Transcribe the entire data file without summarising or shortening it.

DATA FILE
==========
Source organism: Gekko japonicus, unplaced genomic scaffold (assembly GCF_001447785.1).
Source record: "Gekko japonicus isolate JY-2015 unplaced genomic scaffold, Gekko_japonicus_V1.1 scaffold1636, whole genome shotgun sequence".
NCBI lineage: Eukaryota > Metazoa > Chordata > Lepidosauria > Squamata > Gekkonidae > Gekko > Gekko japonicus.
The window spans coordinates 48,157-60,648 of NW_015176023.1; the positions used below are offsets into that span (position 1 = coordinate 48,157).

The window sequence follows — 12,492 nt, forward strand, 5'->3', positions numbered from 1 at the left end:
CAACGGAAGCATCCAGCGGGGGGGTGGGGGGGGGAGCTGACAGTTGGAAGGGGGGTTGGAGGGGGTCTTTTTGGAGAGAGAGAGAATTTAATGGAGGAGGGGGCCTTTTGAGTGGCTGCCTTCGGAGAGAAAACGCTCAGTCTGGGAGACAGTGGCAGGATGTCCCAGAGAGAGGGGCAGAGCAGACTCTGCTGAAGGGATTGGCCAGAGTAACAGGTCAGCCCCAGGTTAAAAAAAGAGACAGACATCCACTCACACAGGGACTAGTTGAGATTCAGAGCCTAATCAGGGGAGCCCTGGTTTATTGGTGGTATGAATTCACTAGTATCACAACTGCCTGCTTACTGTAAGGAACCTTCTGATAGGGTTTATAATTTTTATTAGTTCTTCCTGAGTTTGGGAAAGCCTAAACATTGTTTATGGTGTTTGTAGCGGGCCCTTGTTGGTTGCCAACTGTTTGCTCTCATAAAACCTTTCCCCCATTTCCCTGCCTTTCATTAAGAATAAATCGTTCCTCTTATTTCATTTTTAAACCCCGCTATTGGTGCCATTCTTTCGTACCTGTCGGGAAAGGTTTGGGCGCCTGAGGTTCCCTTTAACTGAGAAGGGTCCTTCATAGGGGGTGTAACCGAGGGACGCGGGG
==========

Source organism: Gekko japonicus, unplaced genomic scaffold (assembly GCF_001447785.1).
Source record: "Gekko japonicus isolate JY-2015 unplaced genomic scaffold, Gekko_japonicus_V1.1 scaffold1636, whole genome shotgun sequence".
NCBI lineage: Eukaryota > Metazoa > Chordata > Lepidosauria > Squamata > Gekkonidae > Gekko > Gekko japonicus.
The window spans coordinates 48,157-60,648 of NW_015176023.1; the positions used below are offsets into that span (position 1 = coordinate 48,157).

The window sequence follows — 12,492 nt, forward strand, 5'->3', positions numbered from 1 at the left end:
CAACGGAAGCATCCAGCGGGGGGGTGGGGGGGGGAGCTGACAGTTGGAAGGGGGGTTGGAGGGGGTCTTTTTGGAGAGAGAGAGAATTTAATGGAGGAGGGGGCCTTTTGAGTGGCTGCCTTCGGAGAGAAAACGCTCAGTCTGGGAGACAGTGGCAGGATGTCCCAGAGAGAGGGGCAGAGCAGACTCTGCTGAAGGGATTGGCCAGAGTAACAGGTCAGCCCCAGGTTAAAAAAAGAGACAGACATCCACTCACACAGGGACTAGTTGAGATTCAGAGCCTAATCAGGGGAGCCCTGGTTTATTGGTGGTATGAATTCACTAGTATCACAACTGCCTGCTTACTGTAAGGAACCTTCTGATAGGGTTTATAATTTTTATTAGTTCTTCCTGAGTTTGGGAAAGCCTAAACATTGTTTATGGTGTTTGTAGCGGGCCCTTGTTGGTTGCCAACTGTTTGCTCTCATAAAACCTTTCCCCCATTTCCCTGCCTTTCATTAAGAATAAATCGTTCCTCTTATTTCATTTTTAAACCCCGCTATTGGTGCCATTCTTTCGTACCTGTCGGGAAAGGTTTGGGCGCCTGAGGTTCCCTTTAACTGAGAAGGGTCCTTCATAGGGGGTGTAACCGAGGGACGCGGGG